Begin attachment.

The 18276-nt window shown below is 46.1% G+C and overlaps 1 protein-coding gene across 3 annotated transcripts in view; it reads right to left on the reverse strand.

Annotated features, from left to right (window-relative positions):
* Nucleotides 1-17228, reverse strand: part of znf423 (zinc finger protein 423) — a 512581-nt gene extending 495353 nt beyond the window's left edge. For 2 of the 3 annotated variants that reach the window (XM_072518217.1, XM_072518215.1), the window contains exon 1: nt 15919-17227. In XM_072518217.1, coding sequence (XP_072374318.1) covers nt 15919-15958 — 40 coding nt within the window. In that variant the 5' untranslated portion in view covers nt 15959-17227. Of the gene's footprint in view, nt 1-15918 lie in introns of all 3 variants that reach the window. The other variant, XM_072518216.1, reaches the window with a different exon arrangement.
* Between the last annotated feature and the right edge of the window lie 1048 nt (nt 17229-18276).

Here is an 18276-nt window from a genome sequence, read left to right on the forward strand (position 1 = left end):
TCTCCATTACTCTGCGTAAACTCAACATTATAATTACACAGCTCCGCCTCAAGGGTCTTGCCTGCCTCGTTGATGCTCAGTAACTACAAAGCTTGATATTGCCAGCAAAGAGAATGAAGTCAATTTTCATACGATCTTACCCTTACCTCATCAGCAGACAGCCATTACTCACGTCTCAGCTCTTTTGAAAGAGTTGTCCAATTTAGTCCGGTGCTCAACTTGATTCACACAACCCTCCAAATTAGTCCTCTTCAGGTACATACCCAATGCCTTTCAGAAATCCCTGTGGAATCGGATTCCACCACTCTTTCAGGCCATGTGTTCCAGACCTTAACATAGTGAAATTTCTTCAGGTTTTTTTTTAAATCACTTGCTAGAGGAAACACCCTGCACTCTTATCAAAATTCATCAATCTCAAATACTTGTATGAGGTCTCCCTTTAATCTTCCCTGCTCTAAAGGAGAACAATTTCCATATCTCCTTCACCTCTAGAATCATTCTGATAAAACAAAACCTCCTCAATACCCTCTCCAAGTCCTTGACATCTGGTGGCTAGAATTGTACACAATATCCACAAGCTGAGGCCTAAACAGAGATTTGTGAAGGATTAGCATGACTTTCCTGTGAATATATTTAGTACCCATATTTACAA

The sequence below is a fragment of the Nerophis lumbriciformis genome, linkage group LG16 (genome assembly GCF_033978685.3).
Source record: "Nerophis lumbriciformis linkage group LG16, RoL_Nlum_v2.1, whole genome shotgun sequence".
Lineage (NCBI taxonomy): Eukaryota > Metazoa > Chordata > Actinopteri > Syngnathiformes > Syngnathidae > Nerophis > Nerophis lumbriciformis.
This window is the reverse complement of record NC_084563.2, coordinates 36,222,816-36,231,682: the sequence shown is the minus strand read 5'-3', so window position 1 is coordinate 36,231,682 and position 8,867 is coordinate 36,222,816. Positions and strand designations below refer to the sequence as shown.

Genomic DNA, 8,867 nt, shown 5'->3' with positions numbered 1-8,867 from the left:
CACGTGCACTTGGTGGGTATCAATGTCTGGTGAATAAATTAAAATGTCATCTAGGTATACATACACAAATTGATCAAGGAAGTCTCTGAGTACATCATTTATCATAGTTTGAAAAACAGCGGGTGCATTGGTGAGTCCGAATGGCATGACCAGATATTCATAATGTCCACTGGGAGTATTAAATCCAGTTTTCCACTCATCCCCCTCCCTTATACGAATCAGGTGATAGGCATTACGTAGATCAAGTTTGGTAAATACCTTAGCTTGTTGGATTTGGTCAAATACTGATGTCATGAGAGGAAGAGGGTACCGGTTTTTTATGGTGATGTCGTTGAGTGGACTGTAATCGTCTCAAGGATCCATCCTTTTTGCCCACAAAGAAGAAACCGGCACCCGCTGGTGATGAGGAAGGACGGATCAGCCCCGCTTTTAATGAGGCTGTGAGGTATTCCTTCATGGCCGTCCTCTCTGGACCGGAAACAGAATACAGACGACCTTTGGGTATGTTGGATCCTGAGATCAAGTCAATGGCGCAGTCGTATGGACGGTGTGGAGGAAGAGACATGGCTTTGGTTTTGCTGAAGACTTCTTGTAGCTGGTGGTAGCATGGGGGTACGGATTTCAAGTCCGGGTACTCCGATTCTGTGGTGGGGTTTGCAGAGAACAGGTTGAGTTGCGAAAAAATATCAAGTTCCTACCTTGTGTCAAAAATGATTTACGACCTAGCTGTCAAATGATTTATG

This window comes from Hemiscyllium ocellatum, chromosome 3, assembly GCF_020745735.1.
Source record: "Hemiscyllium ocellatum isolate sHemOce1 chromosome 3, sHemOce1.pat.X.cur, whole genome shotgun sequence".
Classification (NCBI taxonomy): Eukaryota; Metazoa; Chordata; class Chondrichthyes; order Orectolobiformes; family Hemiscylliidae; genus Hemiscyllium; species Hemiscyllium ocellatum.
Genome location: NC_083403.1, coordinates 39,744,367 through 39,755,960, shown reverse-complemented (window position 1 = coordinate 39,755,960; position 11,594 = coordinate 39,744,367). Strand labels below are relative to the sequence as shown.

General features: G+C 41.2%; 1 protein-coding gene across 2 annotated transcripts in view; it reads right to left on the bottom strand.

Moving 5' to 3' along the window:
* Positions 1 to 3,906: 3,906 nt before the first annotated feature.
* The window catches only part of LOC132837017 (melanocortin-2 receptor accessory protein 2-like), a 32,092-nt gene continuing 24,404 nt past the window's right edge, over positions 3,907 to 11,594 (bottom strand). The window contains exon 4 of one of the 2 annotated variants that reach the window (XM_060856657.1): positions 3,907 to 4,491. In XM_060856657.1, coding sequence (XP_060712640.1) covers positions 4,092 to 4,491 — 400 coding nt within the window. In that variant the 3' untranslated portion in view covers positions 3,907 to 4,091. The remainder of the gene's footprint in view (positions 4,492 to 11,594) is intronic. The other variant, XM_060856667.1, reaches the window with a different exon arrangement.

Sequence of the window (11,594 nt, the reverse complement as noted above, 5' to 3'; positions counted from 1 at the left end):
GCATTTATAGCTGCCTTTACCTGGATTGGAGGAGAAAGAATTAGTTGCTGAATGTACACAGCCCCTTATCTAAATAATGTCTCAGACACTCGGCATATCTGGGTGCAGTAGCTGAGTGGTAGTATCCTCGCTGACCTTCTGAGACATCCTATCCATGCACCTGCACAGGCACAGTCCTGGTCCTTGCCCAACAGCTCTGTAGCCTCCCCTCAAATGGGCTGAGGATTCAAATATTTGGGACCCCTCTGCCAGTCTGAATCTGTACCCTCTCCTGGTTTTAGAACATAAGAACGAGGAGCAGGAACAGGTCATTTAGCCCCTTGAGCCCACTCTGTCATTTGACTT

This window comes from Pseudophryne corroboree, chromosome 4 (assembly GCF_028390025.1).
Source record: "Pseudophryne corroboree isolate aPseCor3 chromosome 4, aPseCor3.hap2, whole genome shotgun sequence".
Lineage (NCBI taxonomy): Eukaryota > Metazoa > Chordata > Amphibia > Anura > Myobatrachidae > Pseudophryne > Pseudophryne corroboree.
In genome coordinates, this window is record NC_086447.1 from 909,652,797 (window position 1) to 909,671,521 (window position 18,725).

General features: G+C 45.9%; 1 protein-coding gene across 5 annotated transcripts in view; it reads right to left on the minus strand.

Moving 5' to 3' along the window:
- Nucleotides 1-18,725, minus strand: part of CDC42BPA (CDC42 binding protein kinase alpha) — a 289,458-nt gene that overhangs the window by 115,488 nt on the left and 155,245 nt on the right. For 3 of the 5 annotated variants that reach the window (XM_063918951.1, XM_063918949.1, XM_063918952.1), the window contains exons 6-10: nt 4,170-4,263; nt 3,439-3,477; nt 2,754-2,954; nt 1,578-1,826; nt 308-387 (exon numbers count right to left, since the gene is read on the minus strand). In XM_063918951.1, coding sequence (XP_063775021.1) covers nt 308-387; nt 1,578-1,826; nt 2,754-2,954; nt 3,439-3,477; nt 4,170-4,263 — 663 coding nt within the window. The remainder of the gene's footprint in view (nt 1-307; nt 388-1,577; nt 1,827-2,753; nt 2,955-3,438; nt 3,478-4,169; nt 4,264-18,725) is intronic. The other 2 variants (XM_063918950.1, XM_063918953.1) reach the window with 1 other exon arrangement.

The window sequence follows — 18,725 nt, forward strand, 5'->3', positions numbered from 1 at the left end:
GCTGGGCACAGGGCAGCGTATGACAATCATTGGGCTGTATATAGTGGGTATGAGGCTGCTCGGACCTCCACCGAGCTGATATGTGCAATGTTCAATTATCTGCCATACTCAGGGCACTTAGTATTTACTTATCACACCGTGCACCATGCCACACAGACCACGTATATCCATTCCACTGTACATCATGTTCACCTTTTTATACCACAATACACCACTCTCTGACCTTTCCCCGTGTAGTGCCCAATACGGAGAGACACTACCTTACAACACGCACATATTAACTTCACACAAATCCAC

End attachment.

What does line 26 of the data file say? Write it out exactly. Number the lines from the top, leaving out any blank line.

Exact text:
In genome coordinates, this window is record NC_086447.1 from 909,652,797 (window position 1) to 909,671,521 (window position 18,725).